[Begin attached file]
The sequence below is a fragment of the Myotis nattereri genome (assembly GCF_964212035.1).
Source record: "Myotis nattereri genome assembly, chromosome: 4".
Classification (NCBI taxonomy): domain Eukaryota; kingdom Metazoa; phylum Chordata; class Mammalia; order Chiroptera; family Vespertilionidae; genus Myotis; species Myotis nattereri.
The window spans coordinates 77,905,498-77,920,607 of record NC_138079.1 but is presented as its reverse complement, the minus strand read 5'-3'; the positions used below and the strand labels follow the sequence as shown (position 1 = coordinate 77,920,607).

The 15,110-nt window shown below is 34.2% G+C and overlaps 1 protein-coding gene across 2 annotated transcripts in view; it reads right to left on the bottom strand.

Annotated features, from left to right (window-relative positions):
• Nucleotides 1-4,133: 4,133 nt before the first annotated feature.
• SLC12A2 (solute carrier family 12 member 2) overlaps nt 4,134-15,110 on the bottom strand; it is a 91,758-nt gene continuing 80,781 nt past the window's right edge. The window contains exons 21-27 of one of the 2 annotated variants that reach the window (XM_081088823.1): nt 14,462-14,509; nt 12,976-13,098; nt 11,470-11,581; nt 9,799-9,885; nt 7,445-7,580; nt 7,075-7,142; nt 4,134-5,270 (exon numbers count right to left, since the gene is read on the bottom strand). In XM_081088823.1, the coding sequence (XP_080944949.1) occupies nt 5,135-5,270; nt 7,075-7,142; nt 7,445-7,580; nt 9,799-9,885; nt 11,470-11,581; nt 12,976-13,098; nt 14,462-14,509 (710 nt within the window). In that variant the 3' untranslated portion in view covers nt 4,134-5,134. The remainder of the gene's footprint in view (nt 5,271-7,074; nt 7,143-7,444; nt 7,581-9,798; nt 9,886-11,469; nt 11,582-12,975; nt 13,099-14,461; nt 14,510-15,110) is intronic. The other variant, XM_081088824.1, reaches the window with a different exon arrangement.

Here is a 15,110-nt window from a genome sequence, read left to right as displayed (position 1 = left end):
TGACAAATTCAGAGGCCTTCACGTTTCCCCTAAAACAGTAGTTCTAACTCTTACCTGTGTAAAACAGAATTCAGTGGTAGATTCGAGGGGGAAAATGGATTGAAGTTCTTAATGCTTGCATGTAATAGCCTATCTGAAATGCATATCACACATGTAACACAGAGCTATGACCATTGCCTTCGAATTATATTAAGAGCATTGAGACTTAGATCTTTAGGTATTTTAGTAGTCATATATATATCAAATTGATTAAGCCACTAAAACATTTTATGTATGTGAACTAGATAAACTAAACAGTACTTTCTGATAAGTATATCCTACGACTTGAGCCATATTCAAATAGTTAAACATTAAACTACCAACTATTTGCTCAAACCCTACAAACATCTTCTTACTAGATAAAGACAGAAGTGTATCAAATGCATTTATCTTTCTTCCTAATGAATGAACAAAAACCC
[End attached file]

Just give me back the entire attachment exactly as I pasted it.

The sequence below is a fragment of the Myotis nattereri genome (assembly GCF_964212035.1).
Source record: "Myotis nattereri genome assembly, chromosome: 4".
Classification (NCBI taxonomy): domain Eukaryota; kingdom Metazoa; phylum Chordata; class Mammalia; order Chiroptera; family Vespertilionidae; genus Myotis; species Myotis nattereri.
The window spans coordinates 77,905,498-77,920,607 of record NC_138079.1 but is presented as its reverse complement, the minus strand read 5'-3'; the positions used below and the strand labels follow the sequence as shown (position 1 = coordinate 77,920,607).

The 15,110-nt window shown below is 34.2% G+C and overlaps 1 protein-coding gene across 2 annotated transcripts in view; it reads right to left on the bottom strand.

Annotated features, from left to right (window-relative positions):
• Nucleotides 1-4,133: 4,133 nt before the first annotated feature.
• SLC12A2 (solute carrier family 12 member 2) overlaps nt 4,134-15,110 on the bottom strand; it is a 91,758-nt gene continuing 80,781 nt past the window's right edge. The window contains exons 21-27 of one of the 2 annotated variants that reach the window (XM_081088823.1): nt 14,462-14,509; nt 12,976-13,098; nt 11,470-11,581; nt 9,799-9,885; nt 7,445-7,580; nt 7,075-7,142; nt 4,134-5,270 (exon numbers count right to left, since the gene is read on the bottom strand). In XM_081088823.1, the coding sequence (XP_080944949.1) occupies nt 5,135-5,270; nt 7,075-7,142; nt 7,445-7,580; nt 9,799-9,885; nt 11,470-11,581; nt 12,976-13,098; nt 14,462-14,509 (710 nt within the window). In that variant the 3' untranslated portion in view covers nt 4,134-5,134. The remainder of the gene's footprint in view (nt 5,271-7,074; nt 7,143-7,444; nt 7,581-9,798; nt 9,886-11,469; nt 11,582-12,975; nt 13,099-14,461; nt 14,510-15,110) is intronic. The other variant, XM_081088824.1, reaches the window with a different exon arrangement.

Here is a 15,110-nt window from a genome sequence, read left to right as displayed (position 1 = left end):
TGACAAATTCAGAGGCCTTCACGTTTCCCCTAAAACAGTAGTTCTAACTCTTACCTGTGTAAAACAGAATTCAGTGGTAGATTCGAGGGGGAAAATGGATTGAAGTTCTTAATGCTTGCATGTAATAGCCTATCTGAAATGCATATCACACATGTAACACAGAGCTATGACCATTGCCTTCGAATTATATTAAGAGCATTGAGACTTAGATCTTTAGGTATTTTAGTAGTCATATATATATCAAATTGATTAAGCCACTAAAACATTTTATGTATGTGAACTAGATAAACTAAACAGTACTTTCTGATAAGTATATCCTACGACTTGAGCCATATTCAAATAGTTAAACATTAAACTACCAACTATTTGCTCAAACCCTACAAACATCTTCTTACTAGATAAAGACAGAAGTGTATCAAATGCATTTATCTTTCTTCCTAATGAATGAACAAAAACCC